Evidence received by the Inquiry indicates that funding is influencing, at least implicitly, social workers’ decisions about whether to intervene to support a child. These pressures apply more consistently to decisions about early help and preventative services. However, the APPGC was very concerned to hear from social workers and researchers that decisions about whether to take action to safeguard a child - for example taking a child into care or making a child subject to a child protection plan - have also been affected by funding constraints.

It is unacceptable that children’s safety is potentially being undermined by a lack of sufficient resources.

The Inquiry heard evidence that funding pressures are having a disproportionate impact on the most deprived areas. This suggests that in these areas concerns about budgets will loom larger in decisions taken, and access to support for children will be more restricted than in other, wealthier, areas.

10) The Government should use the Comprehensive Spending Review to address the gap in funding for local authority children’s services, and put in place a sustainable funding formula that takes into account the level of need among children and families living in the local authority. Any financial settlement must enable local authorities to invest in early help and preventative services.

11) The Public Accounts Committee should conduct an inquiry into the National Audit Office’s forthcoming study which focuses on local authority children’s services, to ensure a continued focus on securing high quality support for our most vulnerable children and families.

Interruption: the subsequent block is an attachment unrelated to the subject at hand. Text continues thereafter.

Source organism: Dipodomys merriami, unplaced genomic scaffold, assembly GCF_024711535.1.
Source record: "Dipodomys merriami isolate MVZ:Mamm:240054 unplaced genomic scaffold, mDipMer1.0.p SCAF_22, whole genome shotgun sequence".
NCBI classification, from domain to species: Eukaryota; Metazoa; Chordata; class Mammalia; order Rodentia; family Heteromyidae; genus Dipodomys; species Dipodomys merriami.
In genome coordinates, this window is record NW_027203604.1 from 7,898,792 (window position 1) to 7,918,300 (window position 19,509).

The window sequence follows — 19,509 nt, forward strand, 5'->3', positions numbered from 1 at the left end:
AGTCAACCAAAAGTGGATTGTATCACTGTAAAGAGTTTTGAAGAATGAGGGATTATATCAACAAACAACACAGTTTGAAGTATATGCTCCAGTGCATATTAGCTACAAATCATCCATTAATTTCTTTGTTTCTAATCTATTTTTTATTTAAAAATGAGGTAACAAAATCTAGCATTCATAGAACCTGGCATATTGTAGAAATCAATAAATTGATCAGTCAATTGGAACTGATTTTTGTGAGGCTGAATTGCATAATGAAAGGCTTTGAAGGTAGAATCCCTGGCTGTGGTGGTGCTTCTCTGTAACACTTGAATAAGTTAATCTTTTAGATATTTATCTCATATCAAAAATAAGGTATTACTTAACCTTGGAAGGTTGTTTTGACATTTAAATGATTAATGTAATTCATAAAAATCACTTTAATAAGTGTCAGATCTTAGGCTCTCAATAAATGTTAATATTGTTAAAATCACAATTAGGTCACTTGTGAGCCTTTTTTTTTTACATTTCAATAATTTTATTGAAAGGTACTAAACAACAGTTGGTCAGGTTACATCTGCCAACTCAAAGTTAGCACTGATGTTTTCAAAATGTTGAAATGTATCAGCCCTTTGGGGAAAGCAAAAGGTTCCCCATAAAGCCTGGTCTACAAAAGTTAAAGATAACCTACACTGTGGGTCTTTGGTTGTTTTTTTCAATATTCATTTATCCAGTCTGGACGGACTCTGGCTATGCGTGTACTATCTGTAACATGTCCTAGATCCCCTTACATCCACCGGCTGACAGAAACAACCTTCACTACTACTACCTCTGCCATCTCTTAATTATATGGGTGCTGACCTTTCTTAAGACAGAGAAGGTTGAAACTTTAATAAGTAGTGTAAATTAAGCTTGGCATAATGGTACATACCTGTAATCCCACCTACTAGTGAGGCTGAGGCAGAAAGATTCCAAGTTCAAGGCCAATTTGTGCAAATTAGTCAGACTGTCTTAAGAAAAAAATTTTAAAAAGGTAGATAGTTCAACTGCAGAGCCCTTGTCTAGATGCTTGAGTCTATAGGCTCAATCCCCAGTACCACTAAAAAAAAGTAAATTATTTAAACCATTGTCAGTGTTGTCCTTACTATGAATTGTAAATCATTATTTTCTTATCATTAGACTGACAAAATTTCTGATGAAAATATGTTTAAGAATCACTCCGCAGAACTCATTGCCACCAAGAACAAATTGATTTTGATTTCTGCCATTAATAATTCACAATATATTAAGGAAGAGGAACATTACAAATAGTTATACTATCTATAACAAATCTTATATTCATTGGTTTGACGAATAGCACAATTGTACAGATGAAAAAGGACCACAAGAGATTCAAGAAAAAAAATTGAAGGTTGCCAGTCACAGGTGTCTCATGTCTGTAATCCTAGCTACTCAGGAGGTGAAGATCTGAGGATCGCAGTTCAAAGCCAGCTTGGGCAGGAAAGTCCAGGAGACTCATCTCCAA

Evidence heard by both Inquiries highlighted that involvement of children in decisions about their care is an area of inconsistent practice. We heard further evidence from young people suggesting that children in care and care leavers are not given sufficient support to access and really understand their stories. All the young people giving evidence spoke about the need for additional support to access content in their personal files, and they suggested that this process starts early with ongoing emotional support as children learn more about their past. Just as children and families should not face a lottery on the level of support they receive, children and young people should not face a lottery on how involved and informed they are about their care.

12) The Local Government Association and Ofsted should work with local authorities to ensure that children and young people’s voices are listened to consistently so that they always have an opportunity to have a say in decisions about their own care.